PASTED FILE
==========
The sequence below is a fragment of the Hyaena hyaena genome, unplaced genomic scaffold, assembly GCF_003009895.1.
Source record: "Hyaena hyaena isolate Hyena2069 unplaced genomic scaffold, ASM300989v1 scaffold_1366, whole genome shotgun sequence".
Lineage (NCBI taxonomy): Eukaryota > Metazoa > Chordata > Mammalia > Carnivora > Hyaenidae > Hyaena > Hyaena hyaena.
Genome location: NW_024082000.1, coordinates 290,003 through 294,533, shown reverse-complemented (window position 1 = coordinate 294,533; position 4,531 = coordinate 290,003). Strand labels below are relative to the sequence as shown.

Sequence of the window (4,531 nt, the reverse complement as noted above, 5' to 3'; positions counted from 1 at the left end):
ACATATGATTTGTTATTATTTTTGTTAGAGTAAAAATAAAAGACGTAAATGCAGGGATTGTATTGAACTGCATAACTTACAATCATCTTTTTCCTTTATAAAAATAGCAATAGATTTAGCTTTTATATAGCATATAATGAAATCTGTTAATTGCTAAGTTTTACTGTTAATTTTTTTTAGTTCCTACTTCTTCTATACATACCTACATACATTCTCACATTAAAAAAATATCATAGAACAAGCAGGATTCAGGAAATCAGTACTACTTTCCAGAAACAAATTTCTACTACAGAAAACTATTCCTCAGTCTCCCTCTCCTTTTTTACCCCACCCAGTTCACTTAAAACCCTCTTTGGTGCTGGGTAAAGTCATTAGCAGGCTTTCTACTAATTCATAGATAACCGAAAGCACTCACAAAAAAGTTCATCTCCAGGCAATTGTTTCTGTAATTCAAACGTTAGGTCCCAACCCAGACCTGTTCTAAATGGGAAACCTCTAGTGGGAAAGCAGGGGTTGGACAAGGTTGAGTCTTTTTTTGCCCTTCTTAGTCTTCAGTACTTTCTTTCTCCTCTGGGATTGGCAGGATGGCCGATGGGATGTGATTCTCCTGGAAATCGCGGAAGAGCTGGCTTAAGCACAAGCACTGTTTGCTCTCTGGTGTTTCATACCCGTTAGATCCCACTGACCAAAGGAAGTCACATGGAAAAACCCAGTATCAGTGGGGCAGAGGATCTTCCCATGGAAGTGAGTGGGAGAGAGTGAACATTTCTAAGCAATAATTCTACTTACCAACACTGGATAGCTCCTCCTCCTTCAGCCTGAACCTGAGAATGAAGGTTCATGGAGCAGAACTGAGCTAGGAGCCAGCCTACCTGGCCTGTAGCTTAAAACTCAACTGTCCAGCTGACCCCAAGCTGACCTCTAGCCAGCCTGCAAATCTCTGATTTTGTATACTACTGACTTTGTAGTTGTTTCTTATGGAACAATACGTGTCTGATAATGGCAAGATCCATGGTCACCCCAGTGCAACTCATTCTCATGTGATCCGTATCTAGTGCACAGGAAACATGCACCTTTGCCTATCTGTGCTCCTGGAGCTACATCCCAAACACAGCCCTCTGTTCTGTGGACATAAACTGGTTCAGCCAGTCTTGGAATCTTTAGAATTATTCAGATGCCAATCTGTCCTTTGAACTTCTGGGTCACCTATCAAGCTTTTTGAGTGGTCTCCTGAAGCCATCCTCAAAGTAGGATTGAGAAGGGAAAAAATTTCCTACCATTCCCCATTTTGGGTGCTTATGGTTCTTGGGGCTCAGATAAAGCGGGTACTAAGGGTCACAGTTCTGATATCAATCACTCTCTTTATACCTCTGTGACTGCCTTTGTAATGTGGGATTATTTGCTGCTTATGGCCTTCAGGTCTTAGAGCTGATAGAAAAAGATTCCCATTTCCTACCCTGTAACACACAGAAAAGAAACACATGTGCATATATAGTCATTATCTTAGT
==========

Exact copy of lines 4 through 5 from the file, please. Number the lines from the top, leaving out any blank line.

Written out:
Genome location: NW_024082000.1, coordinates 290,003 through 294,533, shown reverse-complemented (window position 1 = coordinate 294,533; position 4,531 = coordinate 290,003). Strand labels below are relative to the sequence as shown.

Sequence of the window (4,531 nt, the reverse complement as noted above, 5' to 3'; positions counted from 1 at the left end):